There's more than meets the eye to the Uber car crash that took place in Arizona.
A couple of weeks ago, a pedestrian in Tempe, Arizona was struck by an Uber self-driving SUV in autonomous mode, resulting in a fatality on the streets.
Uber has since suspended all self-driving testing in multiple cities and Arizona's governor, Doug Ducey, even called for indefinite halt altogether. And now, amidst dual investigations into what exactly happened that fateful night, the New York Times has uncovered some not-so-good details behind the Uber car crash.
Too Much, Too Fast
According to the New York Times, Uber has been pushing its self-driving test drivers to go around alone instead of in pairs. Typically there's a driver on board as well as an engineer to help monitor data. Add to that the pressure to meet certain self-driving goals by the end of the year, to overtake the autonomous tech industry, and you get a recipe for disaster.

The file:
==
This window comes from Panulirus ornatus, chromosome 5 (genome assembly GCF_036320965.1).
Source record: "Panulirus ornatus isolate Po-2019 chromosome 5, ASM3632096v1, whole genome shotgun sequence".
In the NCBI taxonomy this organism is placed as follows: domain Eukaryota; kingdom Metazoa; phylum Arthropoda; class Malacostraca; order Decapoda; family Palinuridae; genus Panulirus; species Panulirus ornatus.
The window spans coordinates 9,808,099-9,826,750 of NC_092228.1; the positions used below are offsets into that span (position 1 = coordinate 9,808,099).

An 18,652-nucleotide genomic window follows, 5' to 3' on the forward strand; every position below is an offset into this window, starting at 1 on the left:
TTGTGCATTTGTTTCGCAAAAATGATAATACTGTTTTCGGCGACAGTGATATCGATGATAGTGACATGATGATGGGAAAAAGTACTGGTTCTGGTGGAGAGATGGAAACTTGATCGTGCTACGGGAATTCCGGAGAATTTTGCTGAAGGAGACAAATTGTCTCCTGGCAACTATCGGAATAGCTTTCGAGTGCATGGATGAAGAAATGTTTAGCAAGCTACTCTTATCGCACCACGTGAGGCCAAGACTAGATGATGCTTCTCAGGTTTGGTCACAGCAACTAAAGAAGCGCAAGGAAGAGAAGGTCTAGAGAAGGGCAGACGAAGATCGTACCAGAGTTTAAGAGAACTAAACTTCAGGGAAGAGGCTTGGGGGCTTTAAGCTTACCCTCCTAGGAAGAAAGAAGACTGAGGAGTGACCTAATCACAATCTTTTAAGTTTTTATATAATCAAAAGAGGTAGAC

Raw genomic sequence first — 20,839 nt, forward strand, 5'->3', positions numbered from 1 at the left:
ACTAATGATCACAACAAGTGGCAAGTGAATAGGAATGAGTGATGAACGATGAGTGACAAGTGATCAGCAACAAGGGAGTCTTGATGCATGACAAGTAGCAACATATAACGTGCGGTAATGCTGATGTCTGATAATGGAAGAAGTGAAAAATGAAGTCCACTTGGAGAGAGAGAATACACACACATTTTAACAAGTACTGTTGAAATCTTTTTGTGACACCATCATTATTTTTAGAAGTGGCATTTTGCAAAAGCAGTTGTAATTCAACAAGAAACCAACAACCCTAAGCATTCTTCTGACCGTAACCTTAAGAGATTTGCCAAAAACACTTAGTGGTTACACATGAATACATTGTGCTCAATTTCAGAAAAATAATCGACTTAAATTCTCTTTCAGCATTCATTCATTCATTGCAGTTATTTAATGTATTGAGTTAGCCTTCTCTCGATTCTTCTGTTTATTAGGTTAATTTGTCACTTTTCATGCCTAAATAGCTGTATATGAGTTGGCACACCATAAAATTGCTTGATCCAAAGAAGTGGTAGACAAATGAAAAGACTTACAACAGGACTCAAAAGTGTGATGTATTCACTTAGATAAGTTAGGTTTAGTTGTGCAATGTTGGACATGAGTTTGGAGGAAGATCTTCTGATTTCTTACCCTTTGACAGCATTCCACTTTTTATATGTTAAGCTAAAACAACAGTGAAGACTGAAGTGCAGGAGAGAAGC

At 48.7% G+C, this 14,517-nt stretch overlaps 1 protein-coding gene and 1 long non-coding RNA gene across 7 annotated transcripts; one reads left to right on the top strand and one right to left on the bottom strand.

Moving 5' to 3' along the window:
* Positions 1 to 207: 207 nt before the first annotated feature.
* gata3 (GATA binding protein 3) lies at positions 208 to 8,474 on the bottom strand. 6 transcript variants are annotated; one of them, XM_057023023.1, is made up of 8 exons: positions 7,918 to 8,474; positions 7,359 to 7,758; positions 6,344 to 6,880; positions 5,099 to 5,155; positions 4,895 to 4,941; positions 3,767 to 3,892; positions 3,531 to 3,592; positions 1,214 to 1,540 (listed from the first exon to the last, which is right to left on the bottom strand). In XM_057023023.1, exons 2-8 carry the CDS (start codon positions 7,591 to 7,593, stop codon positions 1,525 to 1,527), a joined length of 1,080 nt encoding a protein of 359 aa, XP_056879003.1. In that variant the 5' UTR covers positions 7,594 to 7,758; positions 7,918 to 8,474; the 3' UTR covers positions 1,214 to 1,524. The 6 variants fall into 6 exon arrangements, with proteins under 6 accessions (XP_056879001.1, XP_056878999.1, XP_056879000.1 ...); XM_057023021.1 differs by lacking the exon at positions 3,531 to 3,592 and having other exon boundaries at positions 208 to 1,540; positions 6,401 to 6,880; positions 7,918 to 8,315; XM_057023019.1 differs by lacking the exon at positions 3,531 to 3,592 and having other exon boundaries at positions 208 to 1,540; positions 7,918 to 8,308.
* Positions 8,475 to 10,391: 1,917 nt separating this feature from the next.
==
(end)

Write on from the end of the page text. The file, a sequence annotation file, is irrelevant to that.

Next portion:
The Uber car crash in Arizona has put a spotlight on self-driving technology as a whole, and Uber's methods of running before it crawls specifically. In the NYT reporting, data shows that Uber has been well behind its goals and timeframe to meet expectations, including autonomous cars being able to drive through certain traffic zones.
Plus, its main competitor in the tech, Waymo, reported its cars could average about 5,600 miles before the driver took over. Uber? Only about 13 miles.
What Comes Next?
The jury is still out on whether it was exactly the self-driving car's fault that the woman died in the Uber car crash. Even still, two investigations and data that transparently shows the company is pushing the pedal too hard is resulting in lack of trust in the company and the tech itself.
A question now is will this setback for Uber be a siloed problem? Or will other companies like Lyft, Waymo, GM, and Ford suffer in their autonomous car testing and/or customer prospects because of it?
Enjoy reading about the open road?
Don't miss a story! Sign up for daily stories delivered to your inbox.